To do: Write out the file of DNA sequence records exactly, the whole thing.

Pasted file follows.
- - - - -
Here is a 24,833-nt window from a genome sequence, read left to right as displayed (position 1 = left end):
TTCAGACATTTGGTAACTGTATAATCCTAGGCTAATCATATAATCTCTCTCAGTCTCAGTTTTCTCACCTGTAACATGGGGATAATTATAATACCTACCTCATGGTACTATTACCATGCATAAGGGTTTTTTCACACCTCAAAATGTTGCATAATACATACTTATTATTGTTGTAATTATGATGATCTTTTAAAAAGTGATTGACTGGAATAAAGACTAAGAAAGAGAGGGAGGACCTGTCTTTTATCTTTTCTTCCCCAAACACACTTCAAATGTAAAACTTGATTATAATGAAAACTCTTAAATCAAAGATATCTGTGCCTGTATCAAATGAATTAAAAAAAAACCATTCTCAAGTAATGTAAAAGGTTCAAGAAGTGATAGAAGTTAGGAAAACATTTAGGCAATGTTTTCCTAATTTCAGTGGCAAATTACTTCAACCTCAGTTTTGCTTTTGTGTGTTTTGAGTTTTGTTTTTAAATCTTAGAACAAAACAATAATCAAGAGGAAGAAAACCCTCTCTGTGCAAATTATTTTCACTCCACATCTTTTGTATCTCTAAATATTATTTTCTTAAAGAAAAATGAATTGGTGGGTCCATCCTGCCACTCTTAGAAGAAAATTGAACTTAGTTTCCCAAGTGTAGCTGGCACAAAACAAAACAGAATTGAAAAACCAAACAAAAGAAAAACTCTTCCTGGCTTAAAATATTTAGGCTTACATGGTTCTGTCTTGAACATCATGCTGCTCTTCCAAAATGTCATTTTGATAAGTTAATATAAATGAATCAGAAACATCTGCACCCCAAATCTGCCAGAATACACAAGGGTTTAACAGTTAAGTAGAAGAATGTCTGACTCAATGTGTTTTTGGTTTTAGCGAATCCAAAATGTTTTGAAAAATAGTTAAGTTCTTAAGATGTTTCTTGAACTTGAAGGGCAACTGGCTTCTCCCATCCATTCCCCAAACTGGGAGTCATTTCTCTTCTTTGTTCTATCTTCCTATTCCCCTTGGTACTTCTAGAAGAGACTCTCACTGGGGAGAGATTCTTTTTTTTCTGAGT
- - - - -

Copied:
Here is a 24,833-nt window from a genome sequence, read left to right as displayed (position 1 = left end):
TTCAGACATTTGGTAACTGTATAATCCTAGGCTAATCATATAATCTCTCTCAGTCTCAGTTTTCTCACCTGTAACATGGGGATAATTATAATACCTACCTCATGGTACTATTACCATGCATAAGGGTTTTTTCACACCTCAAAATGTTGCATAATACATACTTATTATTGTTGTAATTATGATGATCTTTTAAAAAGTGATTGACTGGAATAAAGACTAAGAAAGAGAGGGAGGACCTGTCTTTTATCTTTTCTTCCCCAAACACACTTCAAATGTAAAACTTGATTATAATGAAAACTCTTAAATCAAAGATATCTGTGCCTGTATCAAATGAATTAAAAAAAAACCATTCTCAAGTAATGTAAAAGGTTCAAGAAGTGATAGAAGTTAGGAAAACATTTAGGCAATGTTTTCCTAATTTCAGTGGCAAATTACTTCAACCTCAGTTTTGCTTTTGTGTGTTTTGAGTTTTGTTTTTAAATCTTAGAACAAAACAATAATCAAGAGGAAGAAAACCCTCTCTGTGCAAATTATTTTCACTCCACATCTTTTGTATCTCTAAATATTATTTTCTTAAAGAAAAATGAATTGGTGGGTCCATCCTGCCACTCTTAGAAGAAAATTGAACTTAGTTTCCCAAGTGTAGCTGGCACAAAACAAAACAGAATTGAAAAACCAAACAAAAGAAAAACTCTTCCTGGCTTAAAATATTTAGGCTTACATGGTTCTGTCTTGAACATCATGCTGCTCTTCCAAAATGTCATTTTGATAAGTTAATATAAATGAATCAGAAACATCTGCACCCCAAATCTGCCAGAATACACAAGGGTTTAACAGTTAAGTAGAAGAATGTCTGACTCAATGTGTTTTTGGTTTTAGCGAATCCAAAATGTTTTGAAAAATAGTTAAGTTCTTAAGATGTTTCTTGAACTTGAAGGGCAACTGGCTTCTCCCATCCATTCCCCAAACTGGGAGTCATTTCTCTTCTTTGTTCTATCTTCCTATTCCCCTTGGTACTTCTAGAAGAGACTCTCACTGGGGAGAGATTCTTTTTTTTCTGAGT